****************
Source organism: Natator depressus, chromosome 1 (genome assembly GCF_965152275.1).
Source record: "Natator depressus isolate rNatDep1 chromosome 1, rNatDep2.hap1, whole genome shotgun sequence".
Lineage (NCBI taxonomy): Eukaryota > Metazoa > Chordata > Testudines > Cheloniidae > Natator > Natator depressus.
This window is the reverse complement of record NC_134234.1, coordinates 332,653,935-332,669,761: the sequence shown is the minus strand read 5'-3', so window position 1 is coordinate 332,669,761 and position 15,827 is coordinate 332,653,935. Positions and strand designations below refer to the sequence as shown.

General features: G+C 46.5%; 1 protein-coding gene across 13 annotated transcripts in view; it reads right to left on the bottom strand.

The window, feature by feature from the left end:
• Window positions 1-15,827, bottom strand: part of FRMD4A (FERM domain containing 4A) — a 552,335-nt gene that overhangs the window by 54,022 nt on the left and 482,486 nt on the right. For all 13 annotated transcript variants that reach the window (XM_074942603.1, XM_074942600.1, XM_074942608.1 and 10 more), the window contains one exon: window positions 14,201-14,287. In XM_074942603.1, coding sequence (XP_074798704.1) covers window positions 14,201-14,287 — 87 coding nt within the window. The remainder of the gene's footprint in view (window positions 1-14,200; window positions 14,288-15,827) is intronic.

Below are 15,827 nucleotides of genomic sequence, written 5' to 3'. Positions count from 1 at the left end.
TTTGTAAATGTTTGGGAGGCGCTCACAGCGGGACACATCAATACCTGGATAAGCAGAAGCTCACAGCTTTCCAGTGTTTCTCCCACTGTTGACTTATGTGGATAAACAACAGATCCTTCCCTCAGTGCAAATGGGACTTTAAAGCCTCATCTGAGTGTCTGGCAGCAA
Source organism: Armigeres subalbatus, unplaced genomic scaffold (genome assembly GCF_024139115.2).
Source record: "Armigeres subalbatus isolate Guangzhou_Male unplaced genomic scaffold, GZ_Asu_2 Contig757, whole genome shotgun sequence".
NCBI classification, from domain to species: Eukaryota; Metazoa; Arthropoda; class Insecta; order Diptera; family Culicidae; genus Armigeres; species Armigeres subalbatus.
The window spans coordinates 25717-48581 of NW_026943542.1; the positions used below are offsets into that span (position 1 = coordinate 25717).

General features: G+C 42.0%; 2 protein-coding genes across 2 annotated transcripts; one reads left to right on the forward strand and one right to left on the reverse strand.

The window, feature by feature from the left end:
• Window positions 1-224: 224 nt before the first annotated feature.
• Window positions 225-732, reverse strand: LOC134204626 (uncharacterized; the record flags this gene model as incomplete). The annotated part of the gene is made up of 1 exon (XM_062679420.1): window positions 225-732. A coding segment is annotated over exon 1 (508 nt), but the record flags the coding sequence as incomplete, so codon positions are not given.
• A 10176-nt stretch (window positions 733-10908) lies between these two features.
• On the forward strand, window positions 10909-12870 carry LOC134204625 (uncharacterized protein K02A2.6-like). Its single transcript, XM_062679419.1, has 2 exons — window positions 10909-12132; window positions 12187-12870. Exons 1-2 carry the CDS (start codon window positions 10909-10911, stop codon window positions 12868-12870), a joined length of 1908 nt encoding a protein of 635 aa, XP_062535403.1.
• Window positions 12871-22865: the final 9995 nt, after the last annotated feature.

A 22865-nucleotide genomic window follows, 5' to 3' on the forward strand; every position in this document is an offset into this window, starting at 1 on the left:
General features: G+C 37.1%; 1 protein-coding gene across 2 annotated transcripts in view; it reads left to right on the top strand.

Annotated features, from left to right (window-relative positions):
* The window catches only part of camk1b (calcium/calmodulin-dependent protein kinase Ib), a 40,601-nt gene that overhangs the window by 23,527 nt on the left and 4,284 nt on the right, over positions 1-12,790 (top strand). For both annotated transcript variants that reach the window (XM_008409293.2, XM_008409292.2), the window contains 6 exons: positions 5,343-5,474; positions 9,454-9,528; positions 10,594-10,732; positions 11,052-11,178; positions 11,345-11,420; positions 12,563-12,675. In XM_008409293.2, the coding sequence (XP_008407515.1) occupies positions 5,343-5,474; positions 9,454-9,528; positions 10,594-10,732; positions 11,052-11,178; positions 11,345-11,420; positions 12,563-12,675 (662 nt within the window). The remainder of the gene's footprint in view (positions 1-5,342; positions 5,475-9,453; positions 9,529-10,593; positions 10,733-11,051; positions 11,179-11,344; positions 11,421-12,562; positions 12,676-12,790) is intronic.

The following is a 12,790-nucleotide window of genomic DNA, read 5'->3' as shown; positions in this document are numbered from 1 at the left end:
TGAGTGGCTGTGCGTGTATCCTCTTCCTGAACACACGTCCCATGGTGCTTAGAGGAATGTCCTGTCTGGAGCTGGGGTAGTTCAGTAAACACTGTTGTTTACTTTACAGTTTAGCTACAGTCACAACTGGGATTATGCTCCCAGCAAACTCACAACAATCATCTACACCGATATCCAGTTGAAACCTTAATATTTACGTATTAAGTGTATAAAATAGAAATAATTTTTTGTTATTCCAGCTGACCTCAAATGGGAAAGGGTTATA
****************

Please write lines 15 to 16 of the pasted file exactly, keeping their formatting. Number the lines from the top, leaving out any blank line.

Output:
The window, feature by feature from the left end:
• Window positions 1-224: 224 nt before the first annotated feature.